Finally, Brown testified that the Department permitted outright discrimination or retaliation in employment decisions. She claimed that following an interview for one position in late 2003, she was taken aside by a Department manager by the name of Camp, who suggested that she would not receive the subject promotion-or any other promotion-because (1) the Division Engineer for one of the divisions to which she was applying “did not want [her] there,” (2) the other divisions had been instructed to “get the minorities ․ off of th[e] register,” and (3), her participation in Reynolds had caused her to be “labeled as a troublemaker.” The Department called no witnesses to undermine this testimony.

Brown also testified that she was discouraged, to the extent of being harassed, from accepting a promotion to the position of Pavement Management Engineer, a CEA position that she was offered in early 2004 in the Materials and Tests Bureau, and that even after she accepted the position, further harassment caused her to rescind her acceptance. The record showed that the position in question had been kept open for nearly two years after the vacancy had been created, during which time it was held by Scott George on an acting, out-of-classification basis. When the vacancy was to be filled on a permanent basis, Brown's name appeared on the Certificate, almost certainly above that of George. Brown testified that under the Frazer rule, she would have to decline the position before the Department could offer it to a lower-ranked white candidate.5

Brown was offered the job, but she then received a phone call on February 12, 2004, from Bureau Chief Larry Lockett, who, in Brown's words, set about “trying to discourage me.” Lockett reminded Brown that she “would not have any training, ․ would be on [her] own,” and “from day one when [she] walked in that office, [would be] expected to know everything that ․ was needed for that position.” Lockett further said “that he had a preference for [Scott George,] who[m] he wanted to fill that position,” that “he was considered a mean supervisor,” and that Brown “would be starting [her] career all over when [she] should be ending it.” Brown initially was not discouraged, and she accepted the position on February 27, 2004. Nonetheless, because of the claimed intimidation, the potential for hostility on the job, and Lockett's expressed preference for George, Brown rescinded her acceptance just two weeks later. At that point, Lockett was free to hire another candidate off of the Certificate, and Scott George ultimately was appointed to the Pavement Management Engineer position.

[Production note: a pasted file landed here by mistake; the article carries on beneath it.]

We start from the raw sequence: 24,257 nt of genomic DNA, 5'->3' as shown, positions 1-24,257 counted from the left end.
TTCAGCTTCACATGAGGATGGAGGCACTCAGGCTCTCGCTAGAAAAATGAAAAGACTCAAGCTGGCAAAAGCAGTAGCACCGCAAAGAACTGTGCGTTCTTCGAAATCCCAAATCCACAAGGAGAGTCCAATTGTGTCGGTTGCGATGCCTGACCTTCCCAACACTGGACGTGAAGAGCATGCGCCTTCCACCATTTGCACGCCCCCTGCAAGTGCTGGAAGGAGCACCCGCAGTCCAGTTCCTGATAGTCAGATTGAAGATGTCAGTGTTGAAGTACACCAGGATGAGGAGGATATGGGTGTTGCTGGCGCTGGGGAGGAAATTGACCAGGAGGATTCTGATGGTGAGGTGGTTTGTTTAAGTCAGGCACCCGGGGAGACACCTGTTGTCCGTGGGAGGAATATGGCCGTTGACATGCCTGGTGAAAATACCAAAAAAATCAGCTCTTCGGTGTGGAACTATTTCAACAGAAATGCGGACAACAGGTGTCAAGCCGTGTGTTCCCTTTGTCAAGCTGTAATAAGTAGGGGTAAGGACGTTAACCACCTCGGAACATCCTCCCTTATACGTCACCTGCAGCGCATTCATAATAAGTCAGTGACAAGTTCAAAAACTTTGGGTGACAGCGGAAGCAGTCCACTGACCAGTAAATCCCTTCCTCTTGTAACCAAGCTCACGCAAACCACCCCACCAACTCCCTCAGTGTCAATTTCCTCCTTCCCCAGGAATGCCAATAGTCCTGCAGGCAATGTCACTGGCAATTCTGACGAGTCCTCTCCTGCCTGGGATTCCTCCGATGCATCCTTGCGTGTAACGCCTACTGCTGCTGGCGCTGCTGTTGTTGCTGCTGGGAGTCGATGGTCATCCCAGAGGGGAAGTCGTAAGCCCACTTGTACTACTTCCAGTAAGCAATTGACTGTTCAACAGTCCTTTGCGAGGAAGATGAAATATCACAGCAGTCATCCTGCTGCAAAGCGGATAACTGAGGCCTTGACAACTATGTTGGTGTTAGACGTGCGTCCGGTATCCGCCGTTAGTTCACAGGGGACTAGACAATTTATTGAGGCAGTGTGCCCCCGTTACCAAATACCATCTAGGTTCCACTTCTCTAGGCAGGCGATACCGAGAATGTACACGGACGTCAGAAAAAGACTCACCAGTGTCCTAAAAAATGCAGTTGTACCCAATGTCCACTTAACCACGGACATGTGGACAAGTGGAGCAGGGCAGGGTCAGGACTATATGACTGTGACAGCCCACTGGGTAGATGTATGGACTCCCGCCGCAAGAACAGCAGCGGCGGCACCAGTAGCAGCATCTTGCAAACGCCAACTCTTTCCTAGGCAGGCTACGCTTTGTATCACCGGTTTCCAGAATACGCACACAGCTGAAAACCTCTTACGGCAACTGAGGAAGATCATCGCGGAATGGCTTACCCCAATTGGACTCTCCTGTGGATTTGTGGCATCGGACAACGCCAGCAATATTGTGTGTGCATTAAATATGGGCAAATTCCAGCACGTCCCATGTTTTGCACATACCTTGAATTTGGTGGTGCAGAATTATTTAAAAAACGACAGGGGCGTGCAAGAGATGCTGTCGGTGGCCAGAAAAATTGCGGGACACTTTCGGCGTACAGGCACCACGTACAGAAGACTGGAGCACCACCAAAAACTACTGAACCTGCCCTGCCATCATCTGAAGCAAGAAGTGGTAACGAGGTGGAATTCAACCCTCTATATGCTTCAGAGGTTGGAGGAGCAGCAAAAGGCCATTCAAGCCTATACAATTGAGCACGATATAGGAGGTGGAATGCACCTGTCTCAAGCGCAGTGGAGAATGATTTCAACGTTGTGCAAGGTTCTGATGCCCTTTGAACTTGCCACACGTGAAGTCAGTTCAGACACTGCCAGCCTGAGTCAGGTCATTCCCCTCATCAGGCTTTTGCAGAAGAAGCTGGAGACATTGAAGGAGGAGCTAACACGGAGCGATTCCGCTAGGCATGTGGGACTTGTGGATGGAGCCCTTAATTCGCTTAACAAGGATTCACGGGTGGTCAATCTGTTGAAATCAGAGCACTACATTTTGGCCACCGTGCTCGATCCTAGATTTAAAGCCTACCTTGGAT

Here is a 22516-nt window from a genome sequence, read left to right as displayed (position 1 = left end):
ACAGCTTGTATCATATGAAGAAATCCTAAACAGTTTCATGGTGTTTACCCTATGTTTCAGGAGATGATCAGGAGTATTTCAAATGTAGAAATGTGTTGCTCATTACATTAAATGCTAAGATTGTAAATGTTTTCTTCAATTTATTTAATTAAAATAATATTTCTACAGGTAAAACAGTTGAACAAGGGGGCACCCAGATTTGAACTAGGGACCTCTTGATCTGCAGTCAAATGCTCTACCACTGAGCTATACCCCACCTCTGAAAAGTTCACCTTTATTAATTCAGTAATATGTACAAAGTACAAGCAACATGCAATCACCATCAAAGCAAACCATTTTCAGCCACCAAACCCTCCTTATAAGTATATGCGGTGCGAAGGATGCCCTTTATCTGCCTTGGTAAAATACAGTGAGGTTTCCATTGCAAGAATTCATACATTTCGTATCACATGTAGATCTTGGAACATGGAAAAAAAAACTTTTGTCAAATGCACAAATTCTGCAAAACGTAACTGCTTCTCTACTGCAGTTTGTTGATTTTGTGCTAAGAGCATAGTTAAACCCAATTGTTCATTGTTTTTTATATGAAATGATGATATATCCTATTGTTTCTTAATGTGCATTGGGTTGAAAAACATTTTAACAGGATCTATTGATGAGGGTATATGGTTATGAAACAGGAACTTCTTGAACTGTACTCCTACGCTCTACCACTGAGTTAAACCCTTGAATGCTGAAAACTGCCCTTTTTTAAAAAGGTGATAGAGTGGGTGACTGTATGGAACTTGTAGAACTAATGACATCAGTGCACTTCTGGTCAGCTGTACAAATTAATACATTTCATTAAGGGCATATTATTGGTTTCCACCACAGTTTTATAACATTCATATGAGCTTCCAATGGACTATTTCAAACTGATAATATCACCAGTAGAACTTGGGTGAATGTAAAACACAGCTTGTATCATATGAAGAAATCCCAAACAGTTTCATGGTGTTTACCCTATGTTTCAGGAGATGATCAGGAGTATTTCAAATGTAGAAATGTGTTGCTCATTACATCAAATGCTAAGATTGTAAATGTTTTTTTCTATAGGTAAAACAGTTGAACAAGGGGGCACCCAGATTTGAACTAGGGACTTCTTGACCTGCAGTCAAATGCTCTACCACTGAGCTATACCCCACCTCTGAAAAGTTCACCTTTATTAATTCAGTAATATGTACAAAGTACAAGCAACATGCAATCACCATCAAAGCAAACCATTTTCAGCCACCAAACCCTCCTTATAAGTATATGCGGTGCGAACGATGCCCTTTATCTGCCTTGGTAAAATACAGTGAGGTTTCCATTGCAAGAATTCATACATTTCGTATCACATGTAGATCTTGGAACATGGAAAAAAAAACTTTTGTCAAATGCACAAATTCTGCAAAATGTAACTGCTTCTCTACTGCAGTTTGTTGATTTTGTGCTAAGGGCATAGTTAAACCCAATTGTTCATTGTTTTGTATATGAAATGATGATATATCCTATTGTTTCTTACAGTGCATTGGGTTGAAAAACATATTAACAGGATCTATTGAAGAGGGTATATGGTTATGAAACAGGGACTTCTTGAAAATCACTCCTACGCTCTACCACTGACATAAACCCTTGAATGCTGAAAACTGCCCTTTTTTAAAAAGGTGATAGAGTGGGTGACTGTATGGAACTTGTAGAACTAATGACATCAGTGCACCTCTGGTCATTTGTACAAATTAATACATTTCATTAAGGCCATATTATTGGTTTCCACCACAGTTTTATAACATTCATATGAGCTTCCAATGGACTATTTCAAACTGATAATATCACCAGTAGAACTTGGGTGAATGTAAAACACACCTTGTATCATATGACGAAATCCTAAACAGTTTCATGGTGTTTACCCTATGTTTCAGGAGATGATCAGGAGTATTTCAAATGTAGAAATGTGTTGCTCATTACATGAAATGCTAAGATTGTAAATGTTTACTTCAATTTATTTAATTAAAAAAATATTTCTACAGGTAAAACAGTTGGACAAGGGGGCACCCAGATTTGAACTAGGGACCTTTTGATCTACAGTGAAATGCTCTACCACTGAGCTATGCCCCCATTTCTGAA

Brown also presented general evidence indicating that racial bias influenced the Department's hiring processes during the relevant period. Thus, for example, there was testimony suggesting that the Department was hostile towards African-Americans who sought to advance their careers under the protection of the Reynolds consent decree. Around the time a new Transportation Director, Joe McInnes, was appointed in 2003, African-American Executive Assistant Transportation Director Ron Green was effectively replaced by a newly hired white employee, Dan Morris, who had no history at the Department. Also around that time, at least three of the other six African-American Bureau Chiefs were removed from their positions, including Curtis Pierce from the Professional Engineering Education and Development Bureau, Alvena Williams from the Internal Audits Bureau, and Brown's co-plaintiff Roslyn Cook-Deyampert from the Training Bureau. The evidence established that the net result was a significant reduction in the number of black employees in the Department's upper ranks, and that those who still held upper-level positions-such as Green and Jeffrey Brown-had considerably reduced duties and staff.

Brown claimed that some combination of the forms of discrimination she outlined led to her being denied nine different promotions on the basis of her race. The promotions-all of them going to white employees-were as follows: